Clark is a vivid storyteller whose knack for relating tales of dirty policemen or down-on-their-luck friends would make her the most popular guest at a dinner party. On MASSEDUCTION's first single, “New York,” which debuted last June, she sings along to a plangent piano about “the only motherfucker in the city who can handle me.” While the song’s grief over lost heroes could easily apply to David Bowie or Prince, as Clark has suggested, it’s the identity of the “motherfucker” that piqued curiosity. “I totally understand it, I do,” she says, and frowns thoughtfully. “But the point is for the song to mean whatever it means to somebody else. Some people have a real hang-up about being misunderstood. I don’t care.” She stops to clarify this point: “I would be concerned if someone was like, ‘Wow, she seems like a Holocaust denier.’ But racism, sexism, or homophobia aside? I’m happy to be misunderstood.”  

In the past, Clark’s music was more often respected than adored, like Love This Giant, her 2012 album with Talking Heads savant David Byrne. She is a masterful guitarist, a performance artist unafraid of experimentation. Artificial sounds, brass sections, unhurried choruses? All play a part in her eclectic repertoire, and she rarely stays monogamous to any one genre or rhythm. 

“A lot of people are skilled at bending notes, but I think she actually bends the parameters of what guitar is,” says longtime friend Carrie Brownstein, whose prowess on the same instrument helped usher Sleater-Kinney to stardom. “She doesn’t approach it in a traditionally worshipful way. While she’s playing guitar, she seems to be destroying the very concept of it, which I think is very exciting.”

The opening track of her last album famously depicted Clark running naked from a rattlesnake. MASSEDUCTION (pronounced “mass seduction” on the title track) somehow finds her even more exposed. Clark says “New York” was the first time she ever wrote something and thought, “This could be somebody’s favorite song.” The same could be said of many tracks on the album, which, taken as a whole, sounds like Clark violating her own sense of privacy in order to grant access to her vulnerability. “I’m not eschewing any of the work I’ve done in the past,” says Clark. “But I was less concerned [here] about doing a lot of musical tricks that to me are intellectually interesting. The point of the record was to go, like, mainline to the heart.”  

For this, Clark enlisted co-producer Jack Antonoff. Through his work with Lorde and Taylor Swift, as well as his own band Bleachers, Antonoff has developed a reputation for channeling ideas and emotions into their most approximate, frequently synth-driven expressions. “Jack changed my life for the better,” says Clark. “He makes you feel like anything is possible. We were merciless, trying to push all these songs past the finish line to accept the gold medal.”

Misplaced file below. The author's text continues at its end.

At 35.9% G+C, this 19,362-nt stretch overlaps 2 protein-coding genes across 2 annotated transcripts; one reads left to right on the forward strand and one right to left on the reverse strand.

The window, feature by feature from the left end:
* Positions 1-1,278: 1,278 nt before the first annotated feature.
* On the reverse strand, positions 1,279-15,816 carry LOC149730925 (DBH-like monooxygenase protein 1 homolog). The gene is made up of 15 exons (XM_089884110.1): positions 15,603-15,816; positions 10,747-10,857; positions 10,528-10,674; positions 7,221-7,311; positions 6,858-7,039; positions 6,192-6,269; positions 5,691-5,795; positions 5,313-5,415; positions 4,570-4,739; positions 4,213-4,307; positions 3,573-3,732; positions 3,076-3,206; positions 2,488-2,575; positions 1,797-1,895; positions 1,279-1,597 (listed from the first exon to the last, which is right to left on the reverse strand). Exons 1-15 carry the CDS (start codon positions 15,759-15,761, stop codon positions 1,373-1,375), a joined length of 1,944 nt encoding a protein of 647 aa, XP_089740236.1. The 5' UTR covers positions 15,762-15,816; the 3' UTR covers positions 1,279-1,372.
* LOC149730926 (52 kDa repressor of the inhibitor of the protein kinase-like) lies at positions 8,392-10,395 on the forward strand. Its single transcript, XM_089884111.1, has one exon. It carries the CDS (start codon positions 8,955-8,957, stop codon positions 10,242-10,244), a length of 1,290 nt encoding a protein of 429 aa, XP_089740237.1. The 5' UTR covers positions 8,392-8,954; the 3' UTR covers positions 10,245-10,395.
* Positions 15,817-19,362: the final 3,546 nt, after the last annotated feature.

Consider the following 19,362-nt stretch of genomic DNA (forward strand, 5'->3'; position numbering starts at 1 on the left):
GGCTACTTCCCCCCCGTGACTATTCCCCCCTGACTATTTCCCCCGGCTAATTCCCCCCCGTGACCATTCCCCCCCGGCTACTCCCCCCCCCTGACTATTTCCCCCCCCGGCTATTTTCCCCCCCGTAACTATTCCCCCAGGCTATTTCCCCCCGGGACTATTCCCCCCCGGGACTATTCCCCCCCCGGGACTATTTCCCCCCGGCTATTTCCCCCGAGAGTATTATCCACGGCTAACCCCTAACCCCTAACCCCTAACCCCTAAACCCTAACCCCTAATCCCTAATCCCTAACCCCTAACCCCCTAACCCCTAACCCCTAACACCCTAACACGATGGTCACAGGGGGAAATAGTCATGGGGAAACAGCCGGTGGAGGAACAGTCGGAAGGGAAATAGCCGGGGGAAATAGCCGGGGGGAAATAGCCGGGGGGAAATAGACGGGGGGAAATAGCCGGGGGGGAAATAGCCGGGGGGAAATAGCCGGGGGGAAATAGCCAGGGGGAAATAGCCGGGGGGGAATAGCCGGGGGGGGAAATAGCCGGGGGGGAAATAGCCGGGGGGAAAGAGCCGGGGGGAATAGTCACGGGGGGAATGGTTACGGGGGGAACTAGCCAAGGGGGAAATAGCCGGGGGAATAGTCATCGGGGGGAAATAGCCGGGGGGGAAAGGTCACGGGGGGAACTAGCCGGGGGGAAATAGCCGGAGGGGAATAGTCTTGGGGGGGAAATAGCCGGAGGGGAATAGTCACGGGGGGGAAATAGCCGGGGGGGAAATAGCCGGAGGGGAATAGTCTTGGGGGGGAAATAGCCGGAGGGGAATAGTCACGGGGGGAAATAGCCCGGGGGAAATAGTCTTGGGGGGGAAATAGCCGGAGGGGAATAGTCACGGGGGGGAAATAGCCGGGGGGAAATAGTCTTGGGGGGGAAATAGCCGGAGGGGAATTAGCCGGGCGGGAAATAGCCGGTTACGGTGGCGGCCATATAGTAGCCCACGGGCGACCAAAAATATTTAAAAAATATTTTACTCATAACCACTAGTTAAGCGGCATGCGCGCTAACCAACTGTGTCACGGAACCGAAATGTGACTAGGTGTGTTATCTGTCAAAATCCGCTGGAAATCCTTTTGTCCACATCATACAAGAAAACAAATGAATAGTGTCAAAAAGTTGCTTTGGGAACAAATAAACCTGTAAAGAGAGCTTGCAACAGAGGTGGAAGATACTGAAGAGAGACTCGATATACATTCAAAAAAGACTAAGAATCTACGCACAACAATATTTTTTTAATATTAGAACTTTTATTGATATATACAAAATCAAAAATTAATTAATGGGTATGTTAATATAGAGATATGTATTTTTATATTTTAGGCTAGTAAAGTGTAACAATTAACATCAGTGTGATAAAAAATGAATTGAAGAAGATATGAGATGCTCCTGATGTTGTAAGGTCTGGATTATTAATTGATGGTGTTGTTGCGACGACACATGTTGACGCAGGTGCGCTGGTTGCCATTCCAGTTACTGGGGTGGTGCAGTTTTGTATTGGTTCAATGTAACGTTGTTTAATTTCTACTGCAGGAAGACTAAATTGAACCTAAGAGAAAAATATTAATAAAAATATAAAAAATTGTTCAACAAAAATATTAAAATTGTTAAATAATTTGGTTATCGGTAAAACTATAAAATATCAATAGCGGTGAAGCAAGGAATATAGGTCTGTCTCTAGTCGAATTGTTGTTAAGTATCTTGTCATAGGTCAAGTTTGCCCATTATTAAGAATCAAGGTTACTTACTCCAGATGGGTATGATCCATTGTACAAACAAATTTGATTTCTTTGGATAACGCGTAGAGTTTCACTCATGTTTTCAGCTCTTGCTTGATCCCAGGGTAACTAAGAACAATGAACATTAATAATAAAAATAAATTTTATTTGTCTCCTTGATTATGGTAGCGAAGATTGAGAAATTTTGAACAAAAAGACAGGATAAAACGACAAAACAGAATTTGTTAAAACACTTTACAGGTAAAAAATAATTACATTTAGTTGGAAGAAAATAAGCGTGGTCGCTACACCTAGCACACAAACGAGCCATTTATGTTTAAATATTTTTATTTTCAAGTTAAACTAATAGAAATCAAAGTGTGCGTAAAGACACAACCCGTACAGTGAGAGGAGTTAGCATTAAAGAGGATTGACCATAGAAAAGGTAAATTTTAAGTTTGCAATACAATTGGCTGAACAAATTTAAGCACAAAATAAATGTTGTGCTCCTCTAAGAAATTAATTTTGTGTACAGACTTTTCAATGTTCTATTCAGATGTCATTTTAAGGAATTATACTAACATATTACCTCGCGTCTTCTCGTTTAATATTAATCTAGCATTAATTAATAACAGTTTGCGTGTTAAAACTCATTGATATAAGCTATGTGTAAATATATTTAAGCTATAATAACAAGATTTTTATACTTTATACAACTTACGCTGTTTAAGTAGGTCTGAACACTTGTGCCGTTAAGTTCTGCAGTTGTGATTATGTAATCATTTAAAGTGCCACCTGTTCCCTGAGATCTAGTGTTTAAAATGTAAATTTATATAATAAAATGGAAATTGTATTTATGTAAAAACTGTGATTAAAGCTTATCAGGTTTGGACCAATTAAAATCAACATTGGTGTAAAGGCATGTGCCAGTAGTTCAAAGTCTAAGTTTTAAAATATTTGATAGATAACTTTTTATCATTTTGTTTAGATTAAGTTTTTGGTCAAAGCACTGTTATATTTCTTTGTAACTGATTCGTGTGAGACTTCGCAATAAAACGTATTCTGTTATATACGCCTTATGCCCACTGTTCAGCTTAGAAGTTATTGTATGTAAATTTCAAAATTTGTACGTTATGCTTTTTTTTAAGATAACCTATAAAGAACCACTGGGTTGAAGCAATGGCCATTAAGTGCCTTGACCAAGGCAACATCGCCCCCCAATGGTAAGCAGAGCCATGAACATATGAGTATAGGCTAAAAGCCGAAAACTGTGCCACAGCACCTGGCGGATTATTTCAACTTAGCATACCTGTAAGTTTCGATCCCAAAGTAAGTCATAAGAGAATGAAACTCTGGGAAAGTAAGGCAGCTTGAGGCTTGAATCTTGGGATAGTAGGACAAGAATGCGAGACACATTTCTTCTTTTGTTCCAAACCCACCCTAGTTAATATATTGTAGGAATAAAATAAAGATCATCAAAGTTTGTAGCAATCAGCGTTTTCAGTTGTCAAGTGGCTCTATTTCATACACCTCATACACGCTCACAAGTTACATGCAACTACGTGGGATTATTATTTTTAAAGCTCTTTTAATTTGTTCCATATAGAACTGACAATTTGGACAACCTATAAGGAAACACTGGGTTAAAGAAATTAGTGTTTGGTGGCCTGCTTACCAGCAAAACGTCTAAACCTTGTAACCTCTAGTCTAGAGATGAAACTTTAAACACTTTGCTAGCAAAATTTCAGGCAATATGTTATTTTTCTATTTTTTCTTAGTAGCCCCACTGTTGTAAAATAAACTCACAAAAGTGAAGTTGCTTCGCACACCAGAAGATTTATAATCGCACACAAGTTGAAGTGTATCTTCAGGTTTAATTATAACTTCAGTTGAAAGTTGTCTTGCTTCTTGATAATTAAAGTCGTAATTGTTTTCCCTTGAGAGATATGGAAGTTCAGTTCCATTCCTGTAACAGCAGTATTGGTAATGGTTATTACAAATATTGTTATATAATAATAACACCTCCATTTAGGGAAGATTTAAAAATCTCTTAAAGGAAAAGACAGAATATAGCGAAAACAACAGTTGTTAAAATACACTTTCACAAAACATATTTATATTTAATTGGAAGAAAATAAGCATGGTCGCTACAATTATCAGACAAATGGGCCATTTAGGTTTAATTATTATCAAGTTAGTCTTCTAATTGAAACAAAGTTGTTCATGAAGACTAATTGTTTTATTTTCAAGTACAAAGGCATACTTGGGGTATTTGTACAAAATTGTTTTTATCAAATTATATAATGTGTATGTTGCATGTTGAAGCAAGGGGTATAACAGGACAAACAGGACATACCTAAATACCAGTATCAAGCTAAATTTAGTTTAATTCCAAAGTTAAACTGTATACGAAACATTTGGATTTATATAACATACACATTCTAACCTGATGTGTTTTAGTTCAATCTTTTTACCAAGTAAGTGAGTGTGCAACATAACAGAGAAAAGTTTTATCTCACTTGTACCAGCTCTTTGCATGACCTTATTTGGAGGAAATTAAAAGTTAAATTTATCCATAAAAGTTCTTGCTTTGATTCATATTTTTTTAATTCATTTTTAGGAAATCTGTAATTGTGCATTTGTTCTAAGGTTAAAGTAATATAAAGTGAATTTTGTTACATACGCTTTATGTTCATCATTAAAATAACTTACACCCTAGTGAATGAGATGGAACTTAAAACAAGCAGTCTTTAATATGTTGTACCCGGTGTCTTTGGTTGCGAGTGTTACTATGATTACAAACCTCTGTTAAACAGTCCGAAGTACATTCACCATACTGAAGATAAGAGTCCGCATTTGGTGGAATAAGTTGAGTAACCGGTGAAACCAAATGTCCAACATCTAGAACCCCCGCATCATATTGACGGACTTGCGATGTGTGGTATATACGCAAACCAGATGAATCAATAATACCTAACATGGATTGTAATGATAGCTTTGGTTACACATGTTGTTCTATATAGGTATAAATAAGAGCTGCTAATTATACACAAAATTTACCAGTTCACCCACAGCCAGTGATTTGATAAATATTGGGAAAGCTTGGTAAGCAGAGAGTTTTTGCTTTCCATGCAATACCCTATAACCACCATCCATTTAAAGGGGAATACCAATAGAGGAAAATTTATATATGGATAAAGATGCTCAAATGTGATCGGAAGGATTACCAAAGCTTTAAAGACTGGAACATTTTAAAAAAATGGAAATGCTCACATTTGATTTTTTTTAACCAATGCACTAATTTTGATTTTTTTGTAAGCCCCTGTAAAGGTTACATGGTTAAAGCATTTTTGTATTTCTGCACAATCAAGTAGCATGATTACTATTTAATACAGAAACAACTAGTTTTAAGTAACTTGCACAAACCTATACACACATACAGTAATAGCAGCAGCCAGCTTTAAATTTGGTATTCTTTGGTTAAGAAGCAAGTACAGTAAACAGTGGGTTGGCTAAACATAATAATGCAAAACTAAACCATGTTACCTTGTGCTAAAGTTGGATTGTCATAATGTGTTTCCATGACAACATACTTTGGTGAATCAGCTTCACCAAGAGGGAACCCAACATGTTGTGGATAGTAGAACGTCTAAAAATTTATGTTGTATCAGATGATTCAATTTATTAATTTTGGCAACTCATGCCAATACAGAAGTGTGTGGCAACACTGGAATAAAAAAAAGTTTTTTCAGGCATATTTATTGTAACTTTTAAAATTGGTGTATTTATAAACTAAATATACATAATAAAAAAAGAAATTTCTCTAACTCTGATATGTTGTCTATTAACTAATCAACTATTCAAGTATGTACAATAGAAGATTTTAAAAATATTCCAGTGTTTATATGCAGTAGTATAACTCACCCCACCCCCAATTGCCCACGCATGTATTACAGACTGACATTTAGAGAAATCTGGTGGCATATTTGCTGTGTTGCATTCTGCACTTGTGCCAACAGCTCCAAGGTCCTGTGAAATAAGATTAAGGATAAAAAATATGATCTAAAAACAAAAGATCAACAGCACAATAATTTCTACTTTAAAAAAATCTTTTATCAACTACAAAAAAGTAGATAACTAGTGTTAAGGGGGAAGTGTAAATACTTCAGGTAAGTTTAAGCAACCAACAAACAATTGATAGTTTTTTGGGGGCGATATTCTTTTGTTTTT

None of which is to suggest that Clark has sacrificed any virtuosity or ambition. Several of the best songs break off into their own compelling codas. “How could anybody have you and lose you and not lose their mind, too?” moans Clark on “Los Ageless,” backed by an aggressive beat that would not be out of place at an adults-only club, before dissolving, like a film melt, into a series of bleary synths and barely audible whispers.  

The theme of Clark’s last record was “near-future cult leader.” Here, having traded in those wild lavender-platinum curls for an austere black bob, “It’s dominatrix at the mental institution,” she says. “I knew I needed to write about power—the fiction of power and the power of fiction.” The concept is at its most powerful on the more adrenalized songs, like “Pills,” whose opening lines function like a Valley of the Dolls reboot: “Pills to wake/ Pills to sleep/ Pills, pills, pills every day of the week.” The words are delivered by Delevingne in a demented, cheerfully vacant chant.  

“You mean Kid Monkey, obscure DJ,” says Clark, gamely referencing her ex’s pseudonym. “It needed to be a posh British voice. I was like, ‘Cara, wake up. I need you to sing on this song.’ And she’s kind of grumpy. And I’m like, ‘Please. It sounds so good. One more time.’” That song, too, starts with a blinking alertness but finishes drowsily, like Pink Floyd at the planetarium. Clark says the inspiration came to her after popping a sleeping pill on tour, and speaks to larger issues of opioid addiction that have affected people she cares about.